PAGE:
Considering my low-profile presence on the blog in recent weeks, it’s high time for a bombastic return to drone. It’s always a crowd pleaser! In that spirit, the new Oneohtrix Point Never release deserves exploration.
Daniel Lopatin has hit the mark twice as Oneohtrix Point Never. Between last year’s Returnal and his newest release Replica, the Brooklyn-based producer has quickly become one of the most interesting names in electronic music. His sonic throw-back vibe has also worked well in his collaboration with Tigercity’s Joel Ford that I tragically forgot to cover this year. No harm; no foul, considering the extent that the Ford and Lopatin release was covered by the blog hype-machine. [The compilation Rifts is also worth tracking down!]
Oneohtrix Point Never’s Replica is loaded with sliced up remnants of sampled commercial ads from the ‘80’s coupled with vintage synthesizers. The clip and flip formula is nothing new, but the strength of Replica comes from its cohesive and natural song narratives. The songs make sense and feel like they exist in short, simple unities. They do not feel forced together by cramming disparate sounds; rather, the sample-heavy base of the record fits comfortably under the gentle, droney synth lines, giving the songs a percussive thrust.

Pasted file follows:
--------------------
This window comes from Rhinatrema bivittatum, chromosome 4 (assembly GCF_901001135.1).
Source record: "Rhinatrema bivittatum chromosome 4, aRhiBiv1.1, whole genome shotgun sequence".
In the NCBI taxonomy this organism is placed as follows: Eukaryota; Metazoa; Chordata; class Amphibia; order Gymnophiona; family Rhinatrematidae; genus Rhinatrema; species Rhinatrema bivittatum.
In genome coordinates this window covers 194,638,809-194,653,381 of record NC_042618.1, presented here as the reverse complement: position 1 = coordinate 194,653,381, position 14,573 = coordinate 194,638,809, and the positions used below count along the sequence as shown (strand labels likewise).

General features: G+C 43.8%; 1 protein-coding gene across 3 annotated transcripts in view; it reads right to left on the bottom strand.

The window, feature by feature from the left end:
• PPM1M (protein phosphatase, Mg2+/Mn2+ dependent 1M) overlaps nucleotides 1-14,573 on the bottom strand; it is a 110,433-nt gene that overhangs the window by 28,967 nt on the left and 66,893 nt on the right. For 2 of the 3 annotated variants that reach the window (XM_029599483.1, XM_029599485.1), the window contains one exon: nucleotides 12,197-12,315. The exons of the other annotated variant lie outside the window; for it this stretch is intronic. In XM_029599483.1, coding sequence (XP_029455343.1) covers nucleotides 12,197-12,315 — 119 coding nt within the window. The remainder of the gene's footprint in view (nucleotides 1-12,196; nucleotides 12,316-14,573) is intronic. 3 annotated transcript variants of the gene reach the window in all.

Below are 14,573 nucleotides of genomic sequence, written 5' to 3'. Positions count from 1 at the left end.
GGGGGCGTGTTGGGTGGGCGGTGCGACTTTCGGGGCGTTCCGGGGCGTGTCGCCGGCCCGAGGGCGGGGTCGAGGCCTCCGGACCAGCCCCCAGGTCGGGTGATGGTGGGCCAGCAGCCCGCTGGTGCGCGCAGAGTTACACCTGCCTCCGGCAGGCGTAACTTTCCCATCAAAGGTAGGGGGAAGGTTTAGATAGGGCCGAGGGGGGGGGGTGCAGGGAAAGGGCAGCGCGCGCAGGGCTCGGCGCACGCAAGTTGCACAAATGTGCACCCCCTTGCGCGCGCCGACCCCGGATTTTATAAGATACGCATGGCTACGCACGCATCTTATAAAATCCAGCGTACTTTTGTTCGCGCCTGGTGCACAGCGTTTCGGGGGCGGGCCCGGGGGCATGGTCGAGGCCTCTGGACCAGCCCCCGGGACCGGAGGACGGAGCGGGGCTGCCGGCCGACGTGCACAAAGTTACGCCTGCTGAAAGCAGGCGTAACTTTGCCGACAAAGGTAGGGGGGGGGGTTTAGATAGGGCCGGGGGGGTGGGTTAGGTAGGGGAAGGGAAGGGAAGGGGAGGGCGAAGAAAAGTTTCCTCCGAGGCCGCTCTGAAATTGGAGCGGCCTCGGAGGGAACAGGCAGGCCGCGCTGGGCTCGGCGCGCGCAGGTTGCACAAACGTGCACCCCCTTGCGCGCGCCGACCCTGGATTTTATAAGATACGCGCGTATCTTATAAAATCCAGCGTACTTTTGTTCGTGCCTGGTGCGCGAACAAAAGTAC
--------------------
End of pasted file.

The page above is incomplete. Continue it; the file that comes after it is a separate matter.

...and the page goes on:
The album opens with “Andro” – a languid, breathy start that evolves into a percussive wall of samples. “Power of Persuasion” features repetitive piano figures crossed with synth lines that could find a home on the Blade Runner soundtrack. The most sample-laden track on the album is “Sleep Dealer,” which is one of the most entertaining moments on Replica. The vocals on “Remember” work to bring the previously indecipherable samples into temporary focus, but the false promise of (brief) clarity works only to keep the listener further at bay. The title piece harkens back to “Power of Persuasion”’s repetitive snippets of piano, while “Nassau” looks back to the sample-driven ruckus of “Sleep Dealer.”
At this point, the album begins to take on a noticeable and welcomed symmetry. The following tracks use Replica’s motifs to their advantage, leading up to the closing track. “Submersible” (drone), “Up” (percussive sampling) and “Child Soldier” (a quirky combination of the two) usher in the end with “Explain,” which is the longest and most impressive track on the album. Indeed, it is the most complete summary of the album’s sonic methodology.
Replica is not the kind of record that with induce an immediate freak out. But it’s definitely one of the strongest plays of the year. Replica’s greatness is slow and measured. It begs to be repeated after the first listen, and it slowly roots itself in your psyche. So please, check it out and give some to the Software label, and purchase it on the Mexican Summer website.
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